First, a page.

He ran away from them and later returned after being assured that they meant no harm. This is emblematic of the advent of fear that separates people from one another, a bitter consequence of war. People become rude and unsympathetic due to this fear. The writer meets rude Maoists and army officers who irritate him and his friends with unnecessary questions and unwarranted comments. But it should be understood that fear of death has made them so and they too have their personal sorrows to deal with.

One of the most tragic incidents of war was the death of 17 laborers from Jogimara, Dhading in Kotbada airport, Kalikot. These dirt poor people were lured by the contractor's offer of attractive wages and they went to Kalikot despite their relatives telling them not to do so. While they were working there, the government had imposed emergency in the country. One Maoist combatant fired at the Nepal Army helicopter and scampered away. The Army was unscathed but it returned the next day with vengeance. It randomly opened fire at the laborers, not even bothering to find out whether they were combatants or not. The laborers, however, were declared to be terrorists.

Guerilla warfare generally works like this. Rather than combatting face-to-face, the insurgents provoke the state forces from hiding. The state forces are so afraid of the invisible enemy that they lose rationality. In retaliation, they kill anyone that comes their way. This is the main reason why people not belonging to any combat group become unwilling casualties. Those people without knowledge of politics and ideology are termed as terrorists by the state and martyrs by the insurgents.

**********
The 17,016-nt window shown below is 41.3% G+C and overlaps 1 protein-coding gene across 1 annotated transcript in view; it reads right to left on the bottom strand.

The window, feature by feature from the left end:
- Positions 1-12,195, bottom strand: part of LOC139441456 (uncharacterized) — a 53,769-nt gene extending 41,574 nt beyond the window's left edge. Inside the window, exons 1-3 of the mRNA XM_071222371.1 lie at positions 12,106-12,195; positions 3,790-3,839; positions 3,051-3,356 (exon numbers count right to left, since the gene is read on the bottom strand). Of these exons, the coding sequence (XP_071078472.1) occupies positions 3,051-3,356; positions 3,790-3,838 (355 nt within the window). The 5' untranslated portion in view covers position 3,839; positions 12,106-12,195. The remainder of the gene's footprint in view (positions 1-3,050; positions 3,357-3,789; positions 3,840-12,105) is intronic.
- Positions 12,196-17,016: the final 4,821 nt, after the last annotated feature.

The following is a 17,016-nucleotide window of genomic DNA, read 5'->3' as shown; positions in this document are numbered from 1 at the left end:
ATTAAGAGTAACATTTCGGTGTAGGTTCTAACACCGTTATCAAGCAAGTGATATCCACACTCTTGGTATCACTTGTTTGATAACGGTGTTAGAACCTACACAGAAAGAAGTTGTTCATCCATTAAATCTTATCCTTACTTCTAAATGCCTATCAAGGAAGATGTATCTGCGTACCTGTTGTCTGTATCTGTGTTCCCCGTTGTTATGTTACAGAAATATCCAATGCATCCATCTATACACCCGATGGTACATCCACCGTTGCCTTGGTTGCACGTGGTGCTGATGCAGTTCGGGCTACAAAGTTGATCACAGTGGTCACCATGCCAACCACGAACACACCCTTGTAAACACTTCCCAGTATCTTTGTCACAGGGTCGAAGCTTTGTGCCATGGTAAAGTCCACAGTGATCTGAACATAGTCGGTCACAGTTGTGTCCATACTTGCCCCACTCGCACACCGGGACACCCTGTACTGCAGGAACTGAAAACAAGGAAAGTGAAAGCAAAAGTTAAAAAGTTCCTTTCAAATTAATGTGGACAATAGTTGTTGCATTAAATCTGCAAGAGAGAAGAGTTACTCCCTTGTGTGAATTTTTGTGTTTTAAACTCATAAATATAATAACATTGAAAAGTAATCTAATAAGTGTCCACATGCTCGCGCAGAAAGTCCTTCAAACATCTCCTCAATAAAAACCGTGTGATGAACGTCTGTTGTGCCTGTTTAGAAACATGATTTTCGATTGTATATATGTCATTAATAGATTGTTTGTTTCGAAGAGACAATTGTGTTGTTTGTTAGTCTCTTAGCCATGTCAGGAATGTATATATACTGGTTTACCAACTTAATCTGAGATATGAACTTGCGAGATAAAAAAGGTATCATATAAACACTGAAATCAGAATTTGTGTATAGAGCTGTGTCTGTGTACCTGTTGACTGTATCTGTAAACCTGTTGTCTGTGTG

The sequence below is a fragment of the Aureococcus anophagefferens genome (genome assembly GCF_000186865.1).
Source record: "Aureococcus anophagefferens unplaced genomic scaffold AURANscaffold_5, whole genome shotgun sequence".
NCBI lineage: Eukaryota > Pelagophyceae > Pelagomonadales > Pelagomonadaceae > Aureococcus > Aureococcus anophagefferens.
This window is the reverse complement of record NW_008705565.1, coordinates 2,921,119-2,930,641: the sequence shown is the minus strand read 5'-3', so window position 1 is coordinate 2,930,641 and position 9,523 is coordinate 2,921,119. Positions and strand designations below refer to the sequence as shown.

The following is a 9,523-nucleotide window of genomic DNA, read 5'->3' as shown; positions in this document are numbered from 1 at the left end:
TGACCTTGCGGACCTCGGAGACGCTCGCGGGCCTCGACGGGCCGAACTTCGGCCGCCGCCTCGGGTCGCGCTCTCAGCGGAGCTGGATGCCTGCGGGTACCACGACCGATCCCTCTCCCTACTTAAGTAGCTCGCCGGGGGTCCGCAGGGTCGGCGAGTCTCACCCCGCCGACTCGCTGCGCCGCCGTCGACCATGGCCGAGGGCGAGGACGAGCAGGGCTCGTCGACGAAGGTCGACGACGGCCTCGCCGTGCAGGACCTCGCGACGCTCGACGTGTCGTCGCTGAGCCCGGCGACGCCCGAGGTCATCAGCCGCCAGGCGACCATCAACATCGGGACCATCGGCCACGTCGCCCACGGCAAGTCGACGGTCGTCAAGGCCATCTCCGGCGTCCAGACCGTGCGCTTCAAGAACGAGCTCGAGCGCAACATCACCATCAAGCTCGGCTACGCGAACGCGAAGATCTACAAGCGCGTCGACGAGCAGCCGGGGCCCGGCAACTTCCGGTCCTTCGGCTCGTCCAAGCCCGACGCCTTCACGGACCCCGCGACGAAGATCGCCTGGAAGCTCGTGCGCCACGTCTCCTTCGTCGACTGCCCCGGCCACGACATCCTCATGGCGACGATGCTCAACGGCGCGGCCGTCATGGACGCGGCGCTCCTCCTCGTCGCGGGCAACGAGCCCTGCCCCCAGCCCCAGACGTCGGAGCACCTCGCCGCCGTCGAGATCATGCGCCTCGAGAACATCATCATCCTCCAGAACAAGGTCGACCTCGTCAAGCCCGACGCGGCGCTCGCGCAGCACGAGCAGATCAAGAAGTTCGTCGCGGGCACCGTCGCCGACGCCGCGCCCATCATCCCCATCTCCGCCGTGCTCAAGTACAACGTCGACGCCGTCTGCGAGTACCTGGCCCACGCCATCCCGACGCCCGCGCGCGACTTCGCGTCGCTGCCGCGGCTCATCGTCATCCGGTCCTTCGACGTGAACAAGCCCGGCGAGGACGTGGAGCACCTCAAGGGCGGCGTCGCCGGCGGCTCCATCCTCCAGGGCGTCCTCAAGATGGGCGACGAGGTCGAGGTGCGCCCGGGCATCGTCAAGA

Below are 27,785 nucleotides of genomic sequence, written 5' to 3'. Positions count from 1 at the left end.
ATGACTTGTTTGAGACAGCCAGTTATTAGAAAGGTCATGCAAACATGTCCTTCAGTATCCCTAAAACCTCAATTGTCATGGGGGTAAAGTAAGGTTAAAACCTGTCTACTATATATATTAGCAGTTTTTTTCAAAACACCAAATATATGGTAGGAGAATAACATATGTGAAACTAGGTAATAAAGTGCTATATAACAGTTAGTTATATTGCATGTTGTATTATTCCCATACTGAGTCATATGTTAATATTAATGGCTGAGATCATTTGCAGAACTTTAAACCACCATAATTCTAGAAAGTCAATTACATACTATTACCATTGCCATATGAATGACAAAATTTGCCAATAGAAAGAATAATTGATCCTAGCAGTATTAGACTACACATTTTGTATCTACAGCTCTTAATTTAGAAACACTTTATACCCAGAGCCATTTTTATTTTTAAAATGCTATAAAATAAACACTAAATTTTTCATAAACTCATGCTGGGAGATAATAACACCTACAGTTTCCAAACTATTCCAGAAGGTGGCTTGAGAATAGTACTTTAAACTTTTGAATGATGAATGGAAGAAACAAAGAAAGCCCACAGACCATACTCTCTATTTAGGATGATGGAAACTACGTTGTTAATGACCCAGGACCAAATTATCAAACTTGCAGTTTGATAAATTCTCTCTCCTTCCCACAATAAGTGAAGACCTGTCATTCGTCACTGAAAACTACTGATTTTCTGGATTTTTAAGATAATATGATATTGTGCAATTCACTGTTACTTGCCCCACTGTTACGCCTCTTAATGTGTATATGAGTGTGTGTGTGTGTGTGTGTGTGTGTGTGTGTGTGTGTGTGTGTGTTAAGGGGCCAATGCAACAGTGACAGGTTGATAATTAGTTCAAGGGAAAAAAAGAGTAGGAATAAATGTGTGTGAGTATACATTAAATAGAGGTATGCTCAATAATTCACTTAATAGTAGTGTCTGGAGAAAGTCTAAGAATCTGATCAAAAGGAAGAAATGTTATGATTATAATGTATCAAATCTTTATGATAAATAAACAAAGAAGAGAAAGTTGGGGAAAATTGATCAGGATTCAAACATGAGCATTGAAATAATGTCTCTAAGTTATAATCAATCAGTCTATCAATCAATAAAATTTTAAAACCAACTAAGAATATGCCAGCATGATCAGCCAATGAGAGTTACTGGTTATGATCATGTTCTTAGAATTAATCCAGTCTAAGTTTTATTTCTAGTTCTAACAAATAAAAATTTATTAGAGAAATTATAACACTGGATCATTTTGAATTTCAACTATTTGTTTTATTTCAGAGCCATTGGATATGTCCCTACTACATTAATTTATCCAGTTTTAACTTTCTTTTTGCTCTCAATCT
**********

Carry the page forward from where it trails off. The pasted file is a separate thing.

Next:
In Mantha Darayeko Jug, Mainali presents vignettes of war through words. His words function as the viewfinder of a camera through which the reader gets a vivid picture. Simplicity of expression helps perfect that picture. The writer avoids grand words and meticulously explains it if he comes across any. He also records dialects used in the region that brings authenticity to the feature.

One may say that the book has been published a little too late as people have gradually lost interest in the war. But the direct victims of the conflict can never forget it. In this sense, this book serves an archival purpose. It stands as the reminder to authorities that they cannot remain apathetic to the plights of victims. Conflict victims are yet to get justice for the violations of their rights. Unless their demands for justice are fulfilled, their desire for exacting revenge against the wrongdoers will remain and it will generate another bout of violence.The book is a plea for peace and justice.

Friday, July 24, 2015

Bajrangi Bhaijaan: Amor vincit alles (Love conquers all)

This review appeared in Republica on July 24, 2015.

Let me confess in the beginning. I don't consider myself to be an emotional person and generally don't burst into tears even when sad.